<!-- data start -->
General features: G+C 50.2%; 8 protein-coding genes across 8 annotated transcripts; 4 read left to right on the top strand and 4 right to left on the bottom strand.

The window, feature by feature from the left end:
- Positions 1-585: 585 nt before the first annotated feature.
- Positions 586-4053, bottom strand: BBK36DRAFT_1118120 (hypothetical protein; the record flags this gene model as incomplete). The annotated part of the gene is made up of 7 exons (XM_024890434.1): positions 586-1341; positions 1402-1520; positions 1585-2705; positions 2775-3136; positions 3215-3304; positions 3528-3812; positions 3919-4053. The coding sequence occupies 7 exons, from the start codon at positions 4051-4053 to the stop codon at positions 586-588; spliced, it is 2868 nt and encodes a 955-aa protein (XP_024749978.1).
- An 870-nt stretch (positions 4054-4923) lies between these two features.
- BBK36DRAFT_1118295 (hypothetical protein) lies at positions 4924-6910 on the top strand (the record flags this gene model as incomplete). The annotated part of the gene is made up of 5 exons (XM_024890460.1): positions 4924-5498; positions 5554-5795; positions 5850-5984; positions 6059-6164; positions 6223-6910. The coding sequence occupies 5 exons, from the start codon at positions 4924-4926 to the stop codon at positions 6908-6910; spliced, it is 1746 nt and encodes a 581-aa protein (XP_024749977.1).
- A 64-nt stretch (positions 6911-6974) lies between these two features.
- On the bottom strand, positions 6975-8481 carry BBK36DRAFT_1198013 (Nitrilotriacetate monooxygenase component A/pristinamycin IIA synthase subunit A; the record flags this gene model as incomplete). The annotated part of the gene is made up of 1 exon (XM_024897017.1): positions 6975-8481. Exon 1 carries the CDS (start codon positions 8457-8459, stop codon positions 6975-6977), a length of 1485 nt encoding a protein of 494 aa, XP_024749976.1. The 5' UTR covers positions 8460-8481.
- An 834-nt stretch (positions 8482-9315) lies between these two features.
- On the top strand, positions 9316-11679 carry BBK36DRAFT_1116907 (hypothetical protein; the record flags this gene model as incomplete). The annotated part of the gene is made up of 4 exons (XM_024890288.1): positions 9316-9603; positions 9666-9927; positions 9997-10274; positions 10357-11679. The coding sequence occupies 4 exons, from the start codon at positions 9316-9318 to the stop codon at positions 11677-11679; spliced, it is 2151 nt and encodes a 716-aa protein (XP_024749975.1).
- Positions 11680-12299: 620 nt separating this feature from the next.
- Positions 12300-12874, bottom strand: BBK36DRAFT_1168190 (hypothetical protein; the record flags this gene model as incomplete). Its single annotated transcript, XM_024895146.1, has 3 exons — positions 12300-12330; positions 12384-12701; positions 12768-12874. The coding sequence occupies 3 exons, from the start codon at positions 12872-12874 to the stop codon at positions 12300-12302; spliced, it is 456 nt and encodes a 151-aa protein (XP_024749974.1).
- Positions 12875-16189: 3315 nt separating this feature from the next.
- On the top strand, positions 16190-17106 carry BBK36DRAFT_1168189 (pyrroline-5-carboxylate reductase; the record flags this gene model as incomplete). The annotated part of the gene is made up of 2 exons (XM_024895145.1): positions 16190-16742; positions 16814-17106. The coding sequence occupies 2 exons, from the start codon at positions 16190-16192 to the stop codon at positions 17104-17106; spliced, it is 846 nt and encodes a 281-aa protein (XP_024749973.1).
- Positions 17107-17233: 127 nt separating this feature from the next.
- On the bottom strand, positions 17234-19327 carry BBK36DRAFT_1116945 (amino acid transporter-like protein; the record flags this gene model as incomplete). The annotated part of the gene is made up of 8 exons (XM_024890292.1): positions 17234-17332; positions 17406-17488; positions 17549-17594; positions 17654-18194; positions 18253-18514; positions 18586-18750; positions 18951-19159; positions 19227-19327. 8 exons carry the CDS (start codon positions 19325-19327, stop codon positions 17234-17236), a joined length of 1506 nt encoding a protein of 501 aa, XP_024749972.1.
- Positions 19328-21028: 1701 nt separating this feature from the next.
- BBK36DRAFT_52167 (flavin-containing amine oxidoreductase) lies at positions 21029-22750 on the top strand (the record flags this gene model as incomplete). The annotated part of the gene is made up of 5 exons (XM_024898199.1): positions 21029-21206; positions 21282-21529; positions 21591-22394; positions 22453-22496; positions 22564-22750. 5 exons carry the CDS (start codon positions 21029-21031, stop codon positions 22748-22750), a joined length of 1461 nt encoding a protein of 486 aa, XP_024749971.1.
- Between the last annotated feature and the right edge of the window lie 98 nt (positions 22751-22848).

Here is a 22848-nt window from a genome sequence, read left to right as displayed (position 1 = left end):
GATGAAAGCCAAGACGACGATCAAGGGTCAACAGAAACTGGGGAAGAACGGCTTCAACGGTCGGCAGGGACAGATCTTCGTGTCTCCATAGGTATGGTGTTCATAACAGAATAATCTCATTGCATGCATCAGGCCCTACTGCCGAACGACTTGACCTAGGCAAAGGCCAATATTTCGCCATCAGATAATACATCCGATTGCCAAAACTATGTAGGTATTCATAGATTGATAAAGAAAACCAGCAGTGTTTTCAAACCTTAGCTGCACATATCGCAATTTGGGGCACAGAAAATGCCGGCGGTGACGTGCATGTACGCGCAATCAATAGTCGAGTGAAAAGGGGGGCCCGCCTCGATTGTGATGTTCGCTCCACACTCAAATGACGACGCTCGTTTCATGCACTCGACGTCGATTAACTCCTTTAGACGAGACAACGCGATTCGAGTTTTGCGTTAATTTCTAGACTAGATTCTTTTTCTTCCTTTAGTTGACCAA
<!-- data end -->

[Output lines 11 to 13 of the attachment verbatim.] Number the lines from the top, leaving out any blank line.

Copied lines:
- Positions 11680-12299: 620 nt separating this feature from the next.
- Positions 12300-12874, bottom strand: BBK36DRAFT_1168190 (hypothetical protein; the record flags this gene model as incomplete). Its single annotated transcript, XM_024895146.1, has 3 exons — positions 12300-12330; positions 12384-12701; positions 12768-12874. The coding sequence occupies 3 exons, from the start codon at positions 12872-12874 to the stop codon at positions 12300-12302; spliced, it is 456 nt and encodes a 151-aa protein (XP_024749974.1).
- Positions 12875-16189: 3315 nt separating this feature from the next.